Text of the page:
When Spider-Man debuted 10 years ago on the first weekend of May, it broke through what seemed at the time to be an unbreakable box-office barrier, becoming the first movie ever to earn over $100 million on its three-day opening weekend — $114.8 million, to be exact. That was a whopping 27 percent improvement over the previous record-holder, 2001’s Harry Potter and the Sorcerer’s Stone, which banked $90.3 million over its first three days of release. A new really high-water mark for box-office achievement had been set, and as Hollywood began to truly understand the financial potential of comic books, the ensuing decade of blockbuster cinema was born.
Ten years later, according to The Hollywood Reporter, tracking reports estimate the debut for Sony Pictures’ reboot of the Spidey franchise, The Amazing Spider-Man, at $125 million or more. While that is certainly good news for Sony, Andrew Garfield’s spandex-clad web-slinger is nonetheless swinging into quite a different marketplace. A $125 million debut just doesn’t quite mean what it used to, but figuring out what it does mean isn’t all that easy, either. Here’s why:
One, since the first Spider-Man flick’s record-smashing kickoff, 20 more movies have opened over $100 million, and the benchmark for true headline-grabbing success just got much higher: Marvel Studios’ omnibus superhero movie The Avengers opened on the first weekend of May this year and became the first movie to break the $200 million barrier.
Two, in the aughties, it became a matter of course for studios to open their mega-budget tentpoles in over 4,000 locations. Spider-Man‘s theater count: 3,615. The Avengers‘ theater count: 4,349. And IMAX and 3-D surcharges goose grosses that much further.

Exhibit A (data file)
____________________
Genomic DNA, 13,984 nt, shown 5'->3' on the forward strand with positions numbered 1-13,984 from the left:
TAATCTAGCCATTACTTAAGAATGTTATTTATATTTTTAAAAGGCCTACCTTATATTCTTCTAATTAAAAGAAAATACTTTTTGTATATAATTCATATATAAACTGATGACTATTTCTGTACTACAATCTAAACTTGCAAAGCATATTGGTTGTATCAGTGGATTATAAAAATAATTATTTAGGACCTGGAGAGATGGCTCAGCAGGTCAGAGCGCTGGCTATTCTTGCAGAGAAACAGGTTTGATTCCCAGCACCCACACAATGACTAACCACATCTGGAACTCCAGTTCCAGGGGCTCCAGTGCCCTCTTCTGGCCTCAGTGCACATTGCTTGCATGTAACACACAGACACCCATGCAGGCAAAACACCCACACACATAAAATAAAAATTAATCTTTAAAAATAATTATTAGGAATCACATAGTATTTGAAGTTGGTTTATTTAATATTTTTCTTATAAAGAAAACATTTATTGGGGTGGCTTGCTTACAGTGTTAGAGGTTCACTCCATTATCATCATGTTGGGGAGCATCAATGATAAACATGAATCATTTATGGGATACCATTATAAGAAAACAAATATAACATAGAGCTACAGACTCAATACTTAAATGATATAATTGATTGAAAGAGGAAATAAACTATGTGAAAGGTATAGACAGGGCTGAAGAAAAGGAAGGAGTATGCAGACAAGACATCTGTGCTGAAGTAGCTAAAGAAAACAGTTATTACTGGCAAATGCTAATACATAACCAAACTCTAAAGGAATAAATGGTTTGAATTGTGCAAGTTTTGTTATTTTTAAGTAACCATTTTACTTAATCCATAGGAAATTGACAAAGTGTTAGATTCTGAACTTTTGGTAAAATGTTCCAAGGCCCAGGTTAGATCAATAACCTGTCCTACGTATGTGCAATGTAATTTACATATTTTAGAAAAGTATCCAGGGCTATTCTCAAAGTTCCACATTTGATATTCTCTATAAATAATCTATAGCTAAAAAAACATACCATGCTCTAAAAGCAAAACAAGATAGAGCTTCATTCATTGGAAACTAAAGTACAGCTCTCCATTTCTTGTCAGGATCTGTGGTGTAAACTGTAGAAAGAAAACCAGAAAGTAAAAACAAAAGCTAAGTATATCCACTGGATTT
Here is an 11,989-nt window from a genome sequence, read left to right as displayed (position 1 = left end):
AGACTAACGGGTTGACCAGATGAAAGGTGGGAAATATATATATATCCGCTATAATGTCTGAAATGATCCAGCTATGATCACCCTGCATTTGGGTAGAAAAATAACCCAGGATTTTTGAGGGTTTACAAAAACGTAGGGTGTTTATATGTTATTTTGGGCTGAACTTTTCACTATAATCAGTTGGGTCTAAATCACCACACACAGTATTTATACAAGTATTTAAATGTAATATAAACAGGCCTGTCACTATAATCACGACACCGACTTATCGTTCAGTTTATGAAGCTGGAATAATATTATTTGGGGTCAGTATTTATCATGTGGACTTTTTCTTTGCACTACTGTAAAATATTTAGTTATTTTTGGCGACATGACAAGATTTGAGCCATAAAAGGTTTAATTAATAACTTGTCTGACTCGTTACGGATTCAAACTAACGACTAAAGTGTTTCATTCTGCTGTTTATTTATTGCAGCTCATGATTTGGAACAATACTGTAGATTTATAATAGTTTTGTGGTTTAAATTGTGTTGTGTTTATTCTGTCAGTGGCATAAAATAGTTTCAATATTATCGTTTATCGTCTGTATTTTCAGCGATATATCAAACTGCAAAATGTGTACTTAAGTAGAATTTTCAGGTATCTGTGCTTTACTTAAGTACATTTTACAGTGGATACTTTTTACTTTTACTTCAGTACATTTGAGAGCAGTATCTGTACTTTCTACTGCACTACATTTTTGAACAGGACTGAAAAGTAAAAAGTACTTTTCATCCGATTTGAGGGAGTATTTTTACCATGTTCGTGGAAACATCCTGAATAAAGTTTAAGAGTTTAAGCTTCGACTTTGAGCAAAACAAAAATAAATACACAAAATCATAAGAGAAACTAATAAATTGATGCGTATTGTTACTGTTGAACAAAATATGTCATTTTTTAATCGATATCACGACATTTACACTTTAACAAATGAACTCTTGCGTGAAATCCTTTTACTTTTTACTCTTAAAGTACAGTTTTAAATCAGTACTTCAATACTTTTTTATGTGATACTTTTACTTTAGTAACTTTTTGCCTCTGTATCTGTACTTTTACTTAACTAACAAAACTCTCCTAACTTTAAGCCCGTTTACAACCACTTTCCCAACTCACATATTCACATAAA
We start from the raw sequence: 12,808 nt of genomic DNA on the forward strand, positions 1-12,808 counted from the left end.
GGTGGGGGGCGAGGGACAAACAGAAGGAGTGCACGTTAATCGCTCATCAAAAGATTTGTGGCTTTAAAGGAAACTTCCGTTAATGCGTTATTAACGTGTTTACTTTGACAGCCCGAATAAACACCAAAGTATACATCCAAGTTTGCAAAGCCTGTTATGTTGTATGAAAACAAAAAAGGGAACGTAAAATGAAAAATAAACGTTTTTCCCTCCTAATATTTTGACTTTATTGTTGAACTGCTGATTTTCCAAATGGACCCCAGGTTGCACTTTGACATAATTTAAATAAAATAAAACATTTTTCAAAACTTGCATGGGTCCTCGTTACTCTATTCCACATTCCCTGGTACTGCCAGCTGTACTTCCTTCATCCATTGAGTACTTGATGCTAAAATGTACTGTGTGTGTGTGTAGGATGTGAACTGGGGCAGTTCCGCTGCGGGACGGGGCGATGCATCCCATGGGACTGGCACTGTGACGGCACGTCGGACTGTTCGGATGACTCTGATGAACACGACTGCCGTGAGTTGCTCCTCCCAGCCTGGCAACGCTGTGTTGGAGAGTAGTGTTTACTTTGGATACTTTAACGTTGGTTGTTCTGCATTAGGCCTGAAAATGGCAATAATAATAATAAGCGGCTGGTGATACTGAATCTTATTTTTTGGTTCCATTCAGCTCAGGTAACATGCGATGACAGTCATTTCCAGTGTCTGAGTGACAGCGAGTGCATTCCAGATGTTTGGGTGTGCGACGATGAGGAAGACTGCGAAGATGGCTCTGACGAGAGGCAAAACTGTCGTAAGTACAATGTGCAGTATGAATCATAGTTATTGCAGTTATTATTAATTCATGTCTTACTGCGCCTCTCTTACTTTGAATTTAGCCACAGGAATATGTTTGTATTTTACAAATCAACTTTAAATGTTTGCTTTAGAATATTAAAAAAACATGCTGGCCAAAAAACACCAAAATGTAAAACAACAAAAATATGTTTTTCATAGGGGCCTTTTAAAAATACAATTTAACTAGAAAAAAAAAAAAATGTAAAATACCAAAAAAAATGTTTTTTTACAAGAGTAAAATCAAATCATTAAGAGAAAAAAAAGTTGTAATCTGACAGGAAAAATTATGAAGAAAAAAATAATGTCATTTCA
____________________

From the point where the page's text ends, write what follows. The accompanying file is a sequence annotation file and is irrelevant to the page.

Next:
Three, that $125 million tracking figure for The Amazing Spider-Man is for a six day frame, spanning from Tuesday, July 3 through Sunday, July 8. Thanks to long weekends for most Americans, the Independence Day holiday is pretty much never shorter than five days when box office receipts are concerned. (For Superman Returns, Warner Bros. managed to stretch it over seven days.) Which is to say, comparing a six-day frame in July to a three-day frame in May is not exactly a precise science.
And finally, there’s the niggling issue of inflation. According to Box Office Mojo, 2002’s Spider-Man opened to $157 million in 2012 dollars, a difference of over $42 million. (That’s more than John Carter made in its entire opening weekend.)
In an effort to simplify, and to help provide some historical context, I’ve compiled a list of all the superhero movies that have opened over $100 million, as well as the debut figures for every July 4 holiday box office champion since 2002, and then adjusted all of their grosses for inflation. (In 2009, Transformers: Revenge of the Fallen spent a full week in theaters before the July 4 holiday weekend, so I didn’t include it in this round-up.) The result makes it (more-or-less) clear that while a $125 million debut for The Amazing Spider-Man would be respectable, it would not set the box office on fire, either:
Wed., June 30, 2004
$229 million in 6 days, adjusted for inflation ($180 million actual gross)
Fri., May 4, 2012
$207 million in 3 days
Tues., July 3, 2007
$179 million in 6 days ($155 million actual)
The Dark Knight
Fri., July 18, 2008
$175 million in 3 days ($158 million actual)
Fri. May 4, 2007
$174 million in 3 days ($151 million actual)
The Twilight Saga: Eclipse
Wed., June 30, 2010
$162 million in 5 days ($158 million actual)
Transformers: Dark of the Moon
Wed., June 29, 2011
$162 million in 5 days
Fri., May 3, 2002
$157 million in 3 days ($115 million actual)
X-Men: The Last Stand
Fri., May 26, 2006 (Memorial Day weekend)
$148 million in 4 days ($123 million actual)
War of the Worlds
Wed., June 29, 2005
$139 million in 6 days ($113 million actual)
Wed., June 28, 2006
$130 million in 7 days ($108 million actual)
Iron Man 2
Fri., May 7, 2010
$129 million in 3 days ($128 million actual)
Men in Black II
Wed. July 3, 2002
$119 million in 5 days ($87 million actual)
Wed., July 2, 2008
$114 million in 5 days ($103 million actual)
Terminator 3: Rise of the Machines
Wed., July 2, 2003
$95 million in 5 days ($72 million actual)
One final note: Box-office tracking is an even less accurate form of prognostication than the local weather report. That $125 million figure could fluctuate widely in either direction when real people buy real tickets to see Andrew Garfield walk on subway ceilings and make out with Emma Stone. So with all that contradictory data bouncing around your brain, how much do you expect The Amazing Spider-Man to make over the July 4 holiday?
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